Is that just 'set shot' snap goals or all snaps?Fun fact - accuracy on snap goals are the lowest recorded in 2019 (37.9%) since the stat was first measured in 2013 (39.6%)
Are players worse at converting these shots, or are there lots of factors to consider?
edit* 8 times more shots are being attempted.
Harry Taylor takes the cake - that one against the Crows - way back in the Football Park days to win the game with seconds to go - after taking the mark - 30 metres out - 45% degree angle - on his favoured left side - straight forward drop punt - no ran out and tried to snap it or hook it - never looked like. Actually Dangerfield was still with the Crows ( out injured ) sitting in the grandstand - he roared laughing after Taylor did thatSome of the shots players take as snaps are plain ridiculous. Having said that, many players can't even have a straight run-up when taking a set shot, which limits their potential accuracy heaps. I just don't understand how they aren't being coached to stop this. I'd say the majority of players run at least a small arc when coming into kick a set shot and it does my head in. That's not proper technique, you're not buddy franklin, have a straight run up and maybe, just maybe, you'll find that you can kick the ball straighter at goals.
I still remember getting sternly told by my junior coach who worked at an AFL club to stop running around on an arc when I was having a shot at goal. Yet seems like the coaches at these AFL sides are barely working on the goalkicking at all.
The players don't or aren't allowed to dedicate much time to it during the weekI couldn't pinpoint why it's gone backwards tbh but there's very few players in the AFL you'd put your house on from 30 metres out haha
Yes ... . A player loses confidence, a mechanical error they just don't notice, were never really taught as a junior properly but because they are a great athlete that can kick a mile.Don't get me wrong, snap kicking is an art form that I enjoy, when appropriate. I watch players do this on the reg, sometimes with minimal to no angle (Castagna on the weekend 25 metres out). Perhaps I'm a traditionalist and appreciate a drop punt set shot, or maybe I'm way off and people couldn't care less.
i wonder if it's that players do it because they think they're a better chance for goal, or if it'st that they don't like the responsibility/pressure of going back and taking a shot?
I'll concede that some of the better set snap kickers (Menzel, Gray, Martin, C. Cameron etc.) have more of a right to snap, but by and large players should stick to a set-shot unless along the boundary or goal line.
More annoying is players wanting to give it off rather than take the shot.
But they would have been completely buggered anyway because their level of fitness was a lot lower too.When comparing to accuracy of days gone by we need to remember:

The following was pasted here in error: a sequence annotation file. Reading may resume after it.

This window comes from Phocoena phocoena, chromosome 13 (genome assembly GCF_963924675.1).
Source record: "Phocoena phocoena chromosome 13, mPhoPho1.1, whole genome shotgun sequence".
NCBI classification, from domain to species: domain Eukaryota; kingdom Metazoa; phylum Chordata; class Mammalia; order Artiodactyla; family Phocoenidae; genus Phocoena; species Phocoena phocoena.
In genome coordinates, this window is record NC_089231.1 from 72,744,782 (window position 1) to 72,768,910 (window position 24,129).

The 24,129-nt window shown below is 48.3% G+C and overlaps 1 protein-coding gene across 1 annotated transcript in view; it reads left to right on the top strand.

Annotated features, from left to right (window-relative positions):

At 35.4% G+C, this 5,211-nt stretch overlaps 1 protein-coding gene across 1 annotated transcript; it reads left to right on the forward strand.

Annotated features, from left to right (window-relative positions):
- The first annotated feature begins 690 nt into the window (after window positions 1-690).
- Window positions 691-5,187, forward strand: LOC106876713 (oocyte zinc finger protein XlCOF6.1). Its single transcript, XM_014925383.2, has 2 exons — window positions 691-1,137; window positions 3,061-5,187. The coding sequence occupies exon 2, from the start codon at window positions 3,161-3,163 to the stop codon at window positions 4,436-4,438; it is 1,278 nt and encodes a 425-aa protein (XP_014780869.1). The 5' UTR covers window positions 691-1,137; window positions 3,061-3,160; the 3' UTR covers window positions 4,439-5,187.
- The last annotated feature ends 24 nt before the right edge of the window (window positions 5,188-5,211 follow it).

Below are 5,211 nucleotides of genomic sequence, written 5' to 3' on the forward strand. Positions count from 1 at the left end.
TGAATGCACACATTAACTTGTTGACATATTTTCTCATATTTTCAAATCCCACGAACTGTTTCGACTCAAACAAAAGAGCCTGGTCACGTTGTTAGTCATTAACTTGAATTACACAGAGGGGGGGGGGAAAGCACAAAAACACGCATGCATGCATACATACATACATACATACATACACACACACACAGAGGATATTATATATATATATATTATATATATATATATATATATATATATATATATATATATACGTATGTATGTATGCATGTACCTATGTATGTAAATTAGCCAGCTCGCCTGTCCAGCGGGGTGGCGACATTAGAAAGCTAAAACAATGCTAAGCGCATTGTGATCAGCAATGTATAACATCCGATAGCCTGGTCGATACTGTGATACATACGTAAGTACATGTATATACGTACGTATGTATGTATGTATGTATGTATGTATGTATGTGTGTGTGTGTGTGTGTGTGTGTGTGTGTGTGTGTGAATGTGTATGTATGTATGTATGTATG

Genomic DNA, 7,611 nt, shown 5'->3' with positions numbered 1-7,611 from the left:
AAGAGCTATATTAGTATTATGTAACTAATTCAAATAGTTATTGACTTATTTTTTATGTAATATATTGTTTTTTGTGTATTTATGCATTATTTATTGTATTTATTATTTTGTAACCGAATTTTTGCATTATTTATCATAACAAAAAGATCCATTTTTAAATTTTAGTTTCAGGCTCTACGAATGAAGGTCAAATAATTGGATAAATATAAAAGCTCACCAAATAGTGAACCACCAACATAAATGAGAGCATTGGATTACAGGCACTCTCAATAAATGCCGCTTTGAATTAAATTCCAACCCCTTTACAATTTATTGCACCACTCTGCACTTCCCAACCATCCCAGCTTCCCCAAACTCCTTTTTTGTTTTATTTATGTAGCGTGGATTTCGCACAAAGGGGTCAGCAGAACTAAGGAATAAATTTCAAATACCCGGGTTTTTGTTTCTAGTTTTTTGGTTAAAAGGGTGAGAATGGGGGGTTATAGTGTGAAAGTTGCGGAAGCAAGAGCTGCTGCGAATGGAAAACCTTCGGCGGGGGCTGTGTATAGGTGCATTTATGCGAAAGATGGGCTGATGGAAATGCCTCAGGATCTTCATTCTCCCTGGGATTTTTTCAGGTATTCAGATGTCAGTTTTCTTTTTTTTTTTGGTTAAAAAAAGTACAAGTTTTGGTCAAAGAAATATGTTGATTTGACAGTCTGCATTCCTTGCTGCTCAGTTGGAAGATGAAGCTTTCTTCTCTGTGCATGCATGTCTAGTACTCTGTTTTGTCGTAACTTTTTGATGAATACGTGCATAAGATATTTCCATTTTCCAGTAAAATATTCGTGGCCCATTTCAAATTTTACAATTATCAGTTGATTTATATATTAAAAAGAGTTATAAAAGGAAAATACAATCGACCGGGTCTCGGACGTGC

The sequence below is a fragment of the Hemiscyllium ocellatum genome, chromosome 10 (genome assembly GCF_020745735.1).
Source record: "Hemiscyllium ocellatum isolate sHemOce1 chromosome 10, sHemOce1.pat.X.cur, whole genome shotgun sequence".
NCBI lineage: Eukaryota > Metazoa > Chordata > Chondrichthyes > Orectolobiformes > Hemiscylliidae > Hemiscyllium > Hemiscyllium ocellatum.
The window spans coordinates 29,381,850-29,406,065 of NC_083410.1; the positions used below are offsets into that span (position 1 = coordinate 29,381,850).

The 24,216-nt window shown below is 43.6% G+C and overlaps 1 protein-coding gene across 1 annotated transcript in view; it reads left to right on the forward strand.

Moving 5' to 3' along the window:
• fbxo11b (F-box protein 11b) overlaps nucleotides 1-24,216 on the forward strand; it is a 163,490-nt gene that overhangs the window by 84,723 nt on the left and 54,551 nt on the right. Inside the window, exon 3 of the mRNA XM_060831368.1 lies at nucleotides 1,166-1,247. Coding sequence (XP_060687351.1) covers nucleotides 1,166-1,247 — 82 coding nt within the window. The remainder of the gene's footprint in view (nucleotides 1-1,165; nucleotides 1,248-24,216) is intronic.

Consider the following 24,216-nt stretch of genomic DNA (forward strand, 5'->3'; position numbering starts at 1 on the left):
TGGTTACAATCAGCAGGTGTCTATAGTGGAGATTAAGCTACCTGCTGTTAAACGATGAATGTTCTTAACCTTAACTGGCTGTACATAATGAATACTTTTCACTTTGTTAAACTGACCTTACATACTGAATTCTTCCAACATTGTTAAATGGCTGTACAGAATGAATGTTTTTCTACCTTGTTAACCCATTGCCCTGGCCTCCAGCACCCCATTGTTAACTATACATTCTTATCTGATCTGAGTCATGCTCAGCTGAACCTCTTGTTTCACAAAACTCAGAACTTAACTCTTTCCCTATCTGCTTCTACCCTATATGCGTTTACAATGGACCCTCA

1. A much greater percentage of shots at goal were taken by a fewer number of players; the specialist goalkicking forwards.
2. The aforementioned specialist forwards were not completely buggered from running repeatedly up and down the ground when they took their shots at goal.
A player can't run off their line when kicking after the siren because that's deemed playing on...same thing should apply to players who snap outside the boundary line...99% of them run off their line.Only if you change direction or are tackled before you make it on to the field of play.
In more than 50 years of watching footy in WA and Victoria I don't recall a player using the torpedo for any reason other than to achieve greater distance. By the 1970s the great majority of players used the drop punt when having a set shot for goal, with the very notable exception of the great Peter Hudson who famously used a flat punt. As to the snap , well each to their own and if it works fine. I cant however avoid the sneaking suspicion that some use the snap to pretend the shot is harder than it really is and furnish some lame excuse for missing a very gettable goal.Does it really matter? Torpedos used to be more popular way back, they fell to the wayside when players opted for more control of a drop punt. Now players are currently finding they get more control with intentionally curving the ball rather than trying to lay one out dead straight. It's just a progression.
100 % agree . It is just amazing that with the whole team of specialist assistant coaches teams employ that these basics aren't being corrected. It seems that few players have established and then repeatedly practiced a sound technique , based on a straight approach and a set number of steps. The routine when practiced repeatedly, much like a golfer on the range, becomes more related to muscle memory and reduces the chances of demons getting in the head when shooting for goal in a match.Some of the shots players take as snaps are plain ridiculous. Having said that, many players can't even have a straight run-up when taking a set shot, which limits their potential accuracy heaps. I just don't understand how they aren't being coached to stop this. I'd say the majority of players run at least a small arc when coming into kick a set shot and it does my head in. That's not proper technique, you're not buddy franklin, have a straight run up and maybe, just maybe, you'll find that you can kick the ball straighter at goals.